Joe Walton recently returned to London after two years living in Amsterdam, where he was lead editor for Wieden+Kennedy. It was something of a prodigal son style return for him, seeing him rejoin Whitehouse Post, the company that he began his editorial career at while still studying at Ravensbourne University in 2012.
He’s worked with an impressive list of respected directors like Reynald Gresset, Bruce Hunt, Mackenzie Sheppard, and Morgan Maassen, for top brands including Nike, Corona, Uber, Ford, and Facebook. A recent project for S7 Airlines involved the mammoth task of cutting a six-part travel show pitched to the alien demographic - a big audience, one imagines. The project took five months of editing in English, translating the cuts into Russian for the client, then back to English for the masters. It’s earned over 40 million hits in Russia. Another passion project, the mini-documentary ‘Johanna’, directed by Ian Derry, was featured on National Geographic where it received over 75 million hits.
As he rejoins his editing family in London, LBB’s Alex Reeves (who went and studied in Joe’s hometown of Sheffield) caught up with him to find out what makes him tick.
LBB> You're originally from Sheffield - Steel City, the People's Republic of South Yorkshire... What was it like growing up there, and how did creativity impact your younger years?
Joe> Sheffield is a very humble city in Yorkshire (God’s own country - tha knows) which has the vibe of a small village, not the fourth biggest city in England. I didn't spend a great deal of time in the city though. Whenever I could I’d spend my time on the Moors walking my collies, which I found and still find to be my place of solace.
Creatively speaking though, I think Sheffield’s biggest export is music, which influenced me massively from a young age. Sheffield has produced some of England’s best and most popular music, from Joe Cocker to The Human League, Frank White, Richard Hawley, Pulp, Def Leppard, to the more current Toddla T and Arctic Monkeys.
LBB> How did you first get interested in filmmaking and editing?
Joe> From a young age I had a huge passion for film. I went to the Ravensbourne University open day not knowing which direction I wanted to take within 'the industry'. I went to look at every course, digital film production, broadcast operations, and finally editing and post production. I instantly knew editing was where I wanted to be; it felt like the most exciting process, and the opportunity to form and tell a story in so many different ways is a privilege.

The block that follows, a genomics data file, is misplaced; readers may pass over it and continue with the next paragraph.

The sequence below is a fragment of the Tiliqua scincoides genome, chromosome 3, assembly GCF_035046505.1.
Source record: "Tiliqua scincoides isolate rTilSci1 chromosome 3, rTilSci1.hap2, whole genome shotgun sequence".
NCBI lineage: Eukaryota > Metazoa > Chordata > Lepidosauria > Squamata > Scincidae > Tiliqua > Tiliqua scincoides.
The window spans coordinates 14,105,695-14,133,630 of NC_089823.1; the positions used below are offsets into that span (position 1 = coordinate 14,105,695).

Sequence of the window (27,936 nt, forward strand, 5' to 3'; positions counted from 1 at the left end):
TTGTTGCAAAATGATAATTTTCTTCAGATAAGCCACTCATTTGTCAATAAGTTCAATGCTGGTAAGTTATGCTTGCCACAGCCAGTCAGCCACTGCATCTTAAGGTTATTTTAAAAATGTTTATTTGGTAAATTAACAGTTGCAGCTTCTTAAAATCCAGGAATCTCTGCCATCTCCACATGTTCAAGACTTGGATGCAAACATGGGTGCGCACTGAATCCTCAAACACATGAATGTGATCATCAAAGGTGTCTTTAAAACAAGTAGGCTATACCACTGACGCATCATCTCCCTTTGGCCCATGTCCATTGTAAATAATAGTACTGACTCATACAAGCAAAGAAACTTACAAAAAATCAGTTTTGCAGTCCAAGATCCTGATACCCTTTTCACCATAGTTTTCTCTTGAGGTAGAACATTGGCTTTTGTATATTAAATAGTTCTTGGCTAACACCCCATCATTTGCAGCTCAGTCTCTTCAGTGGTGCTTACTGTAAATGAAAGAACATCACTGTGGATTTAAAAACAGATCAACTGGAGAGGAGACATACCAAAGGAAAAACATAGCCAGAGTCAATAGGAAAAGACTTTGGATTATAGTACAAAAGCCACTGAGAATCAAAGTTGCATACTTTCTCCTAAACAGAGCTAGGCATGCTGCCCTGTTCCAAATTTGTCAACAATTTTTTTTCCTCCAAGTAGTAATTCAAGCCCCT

LBB> What was it like moving down to London at first?
LBB> You first started your career at Whitehouse Post. What made you decide that was the right place for you?
Joe> I was lucky enough to meet Lisa Gunning when she was lecturing at my university. I nagged and nagged her for six months to let me come and shadow her at Whitehouse. I managed to help her out with some French translation on a film she was working on, and she returned the favour by putting me forward for a running position with the company. I was hired three weeks later, so I happily and very luckily fell into it really...
LBB> Then you went agency side to Wieden+Kennedy but kept on editing. What was that transition like and what did you learn there?
Joe> It taught me how to appreciate what those in agencies go through, even just to sell an idea. From the creatives and the producers to the accounts team, before they even reach the edit there can be a fair amount of suffering. Everyone - especially editors - seems to think they have the hardest job in the world. I don't think that any more.
LBB> The S7 Visit Earth campaign was gigantic! What made you most proud about that?
Joe> It was a big'un for sure. The whole team was so involved in that project for six months or so - sometimes you just don't really know if what you're doing is good any more. I wouldn't say proud. I would say relieved, but when I watched it in the cinema and I heard people laugh and go 'awww' at the right moments I knew it had worked and was worth it.
LBB> What were the biggest challenges when it comes to the edit? How did you overcome those?
Joe> There were so many it’s hard to know where to start; but it was overcome with a lot of patience and with the help of a wonderfully talented team.
LBB> What other projects that you've worked on are you most proud of?
Joe> I find it hard talking about my own work, but I feel most proud of a lot of my documentaries. ’Johanna’ is a short one. Director Ian Derry funded the project himself and we made a very simple, inspiring, and beautiful film. I think everyone can see that when they watch it.
LBB> You've worked with some top directing talent like Reynald Gresset - what do you look for in a good director-editor relationship?
Joe> I like to think all the directors I work with are my friends, or hopefully will be if we haven't worked together before. If you're pals, then generally you understand one another and can be honest - which will lead to the best work.
LBB> Where do you draw your inspiration from?
Joe> All over the place, but if I was forced to say, then mainly people. People are pretty bloody inspiring. I also never stop listening to music, ever.
LBB> What do you do outside of work to cool off?
Joe> Get myself into the countryside, whether it’s walking, cycling or camping. That’s my favourite place.
LBB> What tips would you give to somebody hoping to break into the editing world?
Joe> Keep grafting. If you love what you do, it will shine through. Be yourself.